An angle is formed by rotating a ray around its endpoint. The initial side of an angle is the beginning position of the ray and the terminal side is the position of the ray after it is rotated. The endpoint that the ray is rotated around to form the angle is called the vertex.
The measure of an angle is the amount of turn or rotation from its initial side to the terminal side. The amount of the turn is typically measured in degrees (°).
Angles can also be formed by rotating a line segment around one of its endpoints. Below is an angle formed by rotating a line segment around its left endpoint 45° counterclockwise as noted by the circular arc in red.
While we can create an angle by rotating a line or line segment around an endpoint, most of the angles we will look at are already formed by two rays or line segments that share a common endpoint.
Here's another angle, formed by line segments TU and TS, that has a measure of 120°.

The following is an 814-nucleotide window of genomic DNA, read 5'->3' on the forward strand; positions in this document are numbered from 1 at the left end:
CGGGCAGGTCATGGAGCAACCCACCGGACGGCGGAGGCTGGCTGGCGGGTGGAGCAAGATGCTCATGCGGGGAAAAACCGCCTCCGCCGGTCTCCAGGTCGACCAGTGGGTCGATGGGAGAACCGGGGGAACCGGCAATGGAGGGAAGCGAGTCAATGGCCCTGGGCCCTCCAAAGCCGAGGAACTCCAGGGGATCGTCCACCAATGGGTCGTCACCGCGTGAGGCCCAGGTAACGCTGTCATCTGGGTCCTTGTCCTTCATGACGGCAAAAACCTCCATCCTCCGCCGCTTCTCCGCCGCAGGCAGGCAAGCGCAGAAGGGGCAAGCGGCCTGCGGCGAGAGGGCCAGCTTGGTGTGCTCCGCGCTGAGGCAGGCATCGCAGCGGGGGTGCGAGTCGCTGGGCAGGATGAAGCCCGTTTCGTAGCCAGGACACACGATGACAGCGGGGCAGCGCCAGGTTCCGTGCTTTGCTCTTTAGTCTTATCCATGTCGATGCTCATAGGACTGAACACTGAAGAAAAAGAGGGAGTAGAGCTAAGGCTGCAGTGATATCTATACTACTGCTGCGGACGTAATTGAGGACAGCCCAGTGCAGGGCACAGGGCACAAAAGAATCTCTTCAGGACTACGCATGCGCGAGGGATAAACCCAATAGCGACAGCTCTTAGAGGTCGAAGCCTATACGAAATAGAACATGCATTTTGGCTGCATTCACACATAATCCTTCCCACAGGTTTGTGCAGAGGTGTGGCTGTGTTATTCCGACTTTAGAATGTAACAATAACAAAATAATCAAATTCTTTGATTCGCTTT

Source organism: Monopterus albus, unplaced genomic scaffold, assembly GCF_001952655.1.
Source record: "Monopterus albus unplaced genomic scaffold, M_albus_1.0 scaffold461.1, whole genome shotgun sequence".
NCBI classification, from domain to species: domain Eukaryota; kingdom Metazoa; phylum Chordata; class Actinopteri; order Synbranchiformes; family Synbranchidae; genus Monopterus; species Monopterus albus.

There are different ways to measure angles. One way to measure an angle is with a tool called a protractor. Click here to see how to use a protractor to measure an angle or draw an angle with a certain measurement.
We can name an angle by the endpoints of the line segments that form it. So, the angle above can be named as ∠STU or ∠UTS, where ∠ is the angle symbol. Notice the vertex at T for the angle is placed in the middle when the angle is named by the endpoints.
Angles can also be named using lower case letters, Greek letters, or even numbers.
Be careful when naming angles that share a common vertex. There are 3 angles in the diagram below.
Be careful not to name any of the 3 angles as only ∠X since X is the vertex to all 3 of the angles. Angles ∠VXW and ∠ZXW are called adjacent angles because they share a common side or ray and vertex but have no common points in their interiors.
In typical Geometry courses, angles have a measure greater than or equal to 0° and less than or equal to 180°. The measure of an angle also determines what it is called. Below are the names of angles based on their measure, as well as figures of what they look like:
Acute angle - 0° to 90°
Right angle - 90°
Obtuse angle - 90° to 180°
Straight angle - 180°
Angles in everyday life
Angles are everywhere. Whenever you look up to the sky to spot a plane flying overhead, you create an angle of elevation between a horizontal line at your eye level with the line of sight to the plane. Engineers use angles to build freeways and bridges, carpenters use angles to build structures such as houses. The lines of longitude and latitude around the earth are formed by angles as well.